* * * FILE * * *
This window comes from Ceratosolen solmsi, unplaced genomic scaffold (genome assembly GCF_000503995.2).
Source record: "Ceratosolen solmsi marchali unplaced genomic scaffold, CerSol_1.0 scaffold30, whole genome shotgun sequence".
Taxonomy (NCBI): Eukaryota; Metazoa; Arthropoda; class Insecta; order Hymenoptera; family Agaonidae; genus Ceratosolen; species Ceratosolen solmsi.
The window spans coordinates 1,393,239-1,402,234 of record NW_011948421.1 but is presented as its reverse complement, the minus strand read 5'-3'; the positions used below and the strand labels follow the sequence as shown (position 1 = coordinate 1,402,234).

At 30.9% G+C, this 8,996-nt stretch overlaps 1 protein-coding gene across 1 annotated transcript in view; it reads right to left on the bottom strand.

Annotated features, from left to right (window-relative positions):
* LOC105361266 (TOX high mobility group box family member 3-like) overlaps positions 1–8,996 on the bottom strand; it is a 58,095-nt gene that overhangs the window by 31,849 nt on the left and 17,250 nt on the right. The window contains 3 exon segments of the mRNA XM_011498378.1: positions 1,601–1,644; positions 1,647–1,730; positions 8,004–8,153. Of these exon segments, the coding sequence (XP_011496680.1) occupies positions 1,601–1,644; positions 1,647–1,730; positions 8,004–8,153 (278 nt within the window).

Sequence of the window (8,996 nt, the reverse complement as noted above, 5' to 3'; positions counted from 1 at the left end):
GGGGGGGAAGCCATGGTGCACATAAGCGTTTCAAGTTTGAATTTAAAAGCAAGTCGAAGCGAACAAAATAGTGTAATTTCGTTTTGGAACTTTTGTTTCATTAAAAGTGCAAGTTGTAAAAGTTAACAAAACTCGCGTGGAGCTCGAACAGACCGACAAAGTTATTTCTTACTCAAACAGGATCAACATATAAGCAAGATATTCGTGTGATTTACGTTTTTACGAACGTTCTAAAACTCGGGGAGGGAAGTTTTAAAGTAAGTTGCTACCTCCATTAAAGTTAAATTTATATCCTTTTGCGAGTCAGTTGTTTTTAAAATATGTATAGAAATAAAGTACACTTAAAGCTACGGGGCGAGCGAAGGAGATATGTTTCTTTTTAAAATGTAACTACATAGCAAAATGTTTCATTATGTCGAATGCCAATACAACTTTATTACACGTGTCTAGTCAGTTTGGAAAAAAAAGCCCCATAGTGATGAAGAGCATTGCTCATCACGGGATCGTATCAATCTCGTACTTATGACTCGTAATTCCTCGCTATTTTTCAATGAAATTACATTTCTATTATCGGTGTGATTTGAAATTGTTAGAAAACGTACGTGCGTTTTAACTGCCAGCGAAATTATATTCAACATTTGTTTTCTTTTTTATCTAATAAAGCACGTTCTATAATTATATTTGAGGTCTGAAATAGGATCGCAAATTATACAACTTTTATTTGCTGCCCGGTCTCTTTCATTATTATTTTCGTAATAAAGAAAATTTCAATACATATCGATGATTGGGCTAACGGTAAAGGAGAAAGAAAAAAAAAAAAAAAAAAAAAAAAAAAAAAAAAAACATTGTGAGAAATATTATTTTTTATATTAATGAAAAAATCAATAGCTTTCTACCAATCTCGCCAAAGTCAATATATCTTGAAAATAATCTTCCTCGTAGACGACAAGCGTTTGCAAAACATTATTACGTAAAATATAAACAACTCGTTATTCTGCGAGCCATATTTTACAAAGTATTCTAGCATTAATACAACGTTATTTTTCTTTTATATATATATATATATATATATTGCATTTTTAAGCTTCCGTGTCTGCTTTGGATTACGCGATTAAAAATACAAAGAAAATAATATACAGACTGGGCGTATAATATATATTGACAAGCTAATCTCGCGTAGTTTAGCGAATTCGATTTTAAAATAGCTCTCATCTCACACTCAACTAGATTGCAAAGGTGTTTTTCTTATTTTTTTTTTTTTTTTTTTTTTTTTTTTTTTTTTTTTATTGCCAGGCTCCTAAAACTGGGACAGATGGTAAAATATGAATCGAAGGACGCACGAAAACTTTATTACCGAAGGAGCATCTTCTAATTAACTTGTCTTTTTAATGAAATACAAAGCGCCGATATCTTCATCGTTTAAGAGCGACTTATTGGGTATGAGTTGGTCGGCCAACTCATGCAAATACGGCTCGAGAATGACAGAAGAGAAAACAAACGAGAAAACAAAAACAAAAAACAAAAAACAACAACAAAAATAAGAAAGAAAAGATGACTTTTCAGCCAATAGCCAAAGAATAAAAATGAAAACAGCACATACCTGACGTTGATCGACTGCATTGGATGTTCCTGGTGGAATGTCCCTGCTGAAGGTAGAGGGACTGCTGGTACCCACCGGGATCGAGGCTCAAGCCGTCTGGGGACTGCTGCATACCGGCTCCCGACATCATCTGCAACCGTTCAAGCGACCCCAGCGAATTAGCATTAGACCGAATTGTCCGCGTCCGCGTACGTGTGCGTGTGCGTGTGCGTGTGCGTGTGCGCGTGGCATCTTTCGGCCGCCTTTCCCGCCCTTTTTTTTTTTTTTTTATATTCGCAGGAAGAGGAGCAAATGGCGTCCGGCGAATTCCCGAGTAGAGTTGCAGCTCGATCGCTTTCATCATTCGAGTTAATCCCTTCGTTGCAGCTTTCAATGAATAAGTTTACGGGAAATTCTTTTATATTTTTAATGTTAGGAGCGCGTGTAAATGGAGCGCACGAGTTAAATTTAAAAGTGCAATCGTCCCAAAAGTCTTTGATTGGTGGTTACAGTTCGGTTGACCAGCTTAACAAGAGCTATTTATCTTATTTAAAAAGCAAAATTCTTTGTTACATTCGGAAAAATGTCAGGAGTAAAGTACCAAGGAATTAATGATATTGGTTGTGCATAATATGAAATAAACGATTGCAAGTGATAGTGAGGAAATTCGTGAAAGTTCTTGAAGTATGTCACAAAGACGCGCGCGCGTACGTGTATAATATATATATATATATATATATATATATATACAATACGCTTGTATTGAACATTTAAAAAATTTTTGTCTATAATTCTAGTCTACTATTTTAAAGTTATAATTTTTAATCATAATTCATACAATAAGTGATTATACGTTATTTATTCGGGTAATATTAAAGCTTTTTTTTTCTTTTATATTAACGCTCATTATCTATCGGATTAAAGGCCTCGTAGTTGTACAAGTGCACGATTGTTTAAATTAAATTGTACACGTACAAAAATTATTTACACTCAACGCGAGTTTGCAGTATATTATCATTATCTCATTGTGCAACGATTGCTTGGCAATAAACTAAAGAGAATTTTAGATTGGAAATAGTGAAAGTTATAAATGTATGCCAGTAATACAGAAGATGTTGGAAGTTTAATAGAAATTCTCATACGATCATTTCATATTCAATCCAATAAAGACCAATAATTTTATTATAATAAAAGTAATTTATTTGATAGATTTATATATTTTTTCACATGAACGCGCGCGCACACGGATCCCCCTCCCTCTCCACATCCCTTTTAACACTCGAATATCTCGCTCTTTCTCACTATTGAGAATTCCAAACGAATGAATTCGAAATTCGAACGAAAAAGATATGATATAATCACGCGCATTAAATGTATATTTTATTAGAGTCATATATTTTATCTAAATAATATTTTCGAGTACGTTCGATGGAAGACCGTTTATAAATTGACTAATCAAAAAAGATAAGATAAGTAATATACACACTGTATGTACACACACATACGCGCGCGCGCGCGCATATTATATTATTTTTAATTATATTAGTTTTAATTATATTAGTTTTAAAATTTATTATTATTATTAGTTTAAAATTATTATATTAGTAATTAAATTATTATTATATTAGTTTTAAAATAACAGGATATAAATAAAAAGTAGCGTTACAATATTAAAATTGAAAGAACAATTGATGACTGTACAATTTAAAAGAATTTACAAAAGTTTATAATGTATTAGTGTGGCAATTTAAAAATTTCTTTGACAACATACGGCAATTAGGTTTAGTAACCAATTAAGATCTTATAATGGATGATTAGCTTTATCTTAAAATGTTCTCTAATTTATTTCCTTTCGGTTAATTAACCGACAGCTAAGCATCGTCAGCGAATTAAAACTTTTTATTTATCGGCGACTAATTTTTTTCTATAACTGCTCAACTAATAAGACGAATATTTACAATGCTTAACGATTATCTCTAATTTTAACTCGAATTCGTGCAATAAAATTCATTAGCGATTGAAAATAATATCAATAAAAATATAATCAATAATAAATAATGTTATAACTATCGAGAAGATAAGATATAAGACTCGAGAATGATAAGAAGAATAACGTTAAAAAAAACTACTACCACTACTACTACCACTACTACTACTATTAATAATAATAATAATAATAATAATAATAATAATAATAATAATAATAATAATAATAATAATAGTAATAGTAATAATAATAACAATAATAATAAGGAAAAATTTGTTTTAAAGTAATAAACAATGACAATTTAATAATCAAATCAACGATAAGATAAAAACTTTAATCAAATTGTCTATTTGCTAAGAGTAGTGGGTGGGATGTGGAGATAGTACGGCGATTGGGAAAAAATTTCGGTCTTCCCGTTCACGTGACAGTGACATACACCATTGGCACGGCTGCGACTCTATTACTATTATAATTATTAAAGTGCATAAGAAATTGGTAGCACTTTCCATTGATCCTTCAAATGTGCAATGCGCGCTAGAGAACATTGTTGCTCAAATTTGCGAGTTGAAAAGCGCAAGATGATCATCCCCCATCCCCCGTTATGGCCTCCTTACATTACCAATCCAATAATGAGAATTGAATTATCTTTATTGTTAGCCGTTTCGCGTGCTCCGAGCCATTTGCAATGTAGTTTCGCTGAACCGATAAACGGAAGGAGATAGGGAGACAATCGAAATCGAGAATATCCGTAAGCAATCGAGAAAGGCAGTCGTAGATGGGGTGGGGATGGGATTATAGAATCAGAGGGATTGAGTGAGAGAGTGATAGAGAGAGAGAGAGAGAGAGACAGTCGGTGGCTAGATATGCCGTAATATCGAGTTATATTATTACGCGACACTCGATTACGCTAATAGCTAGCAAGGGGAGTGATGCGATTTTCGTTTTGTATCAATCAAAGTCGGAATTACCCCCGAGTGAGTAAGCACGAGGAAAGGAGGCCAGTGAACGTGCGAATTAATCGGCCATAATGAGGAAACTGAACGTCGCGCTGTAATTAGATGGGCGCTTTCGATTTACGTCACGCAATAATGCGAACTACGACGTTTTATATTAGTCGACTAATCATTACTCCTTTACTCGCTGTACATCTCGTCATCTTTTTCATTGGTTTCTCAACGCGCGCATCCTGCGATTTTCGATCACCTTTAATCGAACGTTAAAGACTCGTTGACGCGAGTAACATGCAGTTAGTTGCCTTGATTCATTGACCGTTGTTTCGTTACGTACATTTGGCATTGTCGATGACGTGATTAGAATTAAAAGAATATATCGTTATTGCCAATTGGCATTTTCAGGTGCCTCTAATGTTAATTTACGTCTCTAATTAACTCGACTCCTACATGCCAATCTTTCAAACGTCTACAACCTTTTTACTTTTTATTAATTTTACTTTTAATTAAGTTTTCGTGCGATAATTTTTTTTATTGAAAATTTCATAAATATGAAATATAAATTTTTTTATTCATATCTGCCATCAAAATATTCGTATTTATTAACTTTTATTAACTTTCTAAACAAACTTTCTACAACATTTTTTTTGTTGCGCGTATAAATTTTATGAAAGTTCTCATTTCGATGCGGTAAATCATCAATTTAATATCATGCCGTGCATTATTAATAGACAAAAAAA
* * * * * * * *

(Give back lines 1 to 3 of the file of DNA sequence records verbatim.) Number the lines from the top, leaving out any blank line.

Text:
This window comes from Ceratosolen solmsi, unplaced genomic scaffold (genome assembly GCF_000503995.2).
Source record: "Ceratosolen solmsi marchali unplaced genomic scaffold, CerSol_1.0 scaffold30, whole genome shotgun sequence".
Taxonomy (NCBI): Eukaryota; Metazoa; Arthropoda; class Insecta; order Hymenoptera; family Agaonidae; genus Ceratosolen; species Ceratosolen solmsi.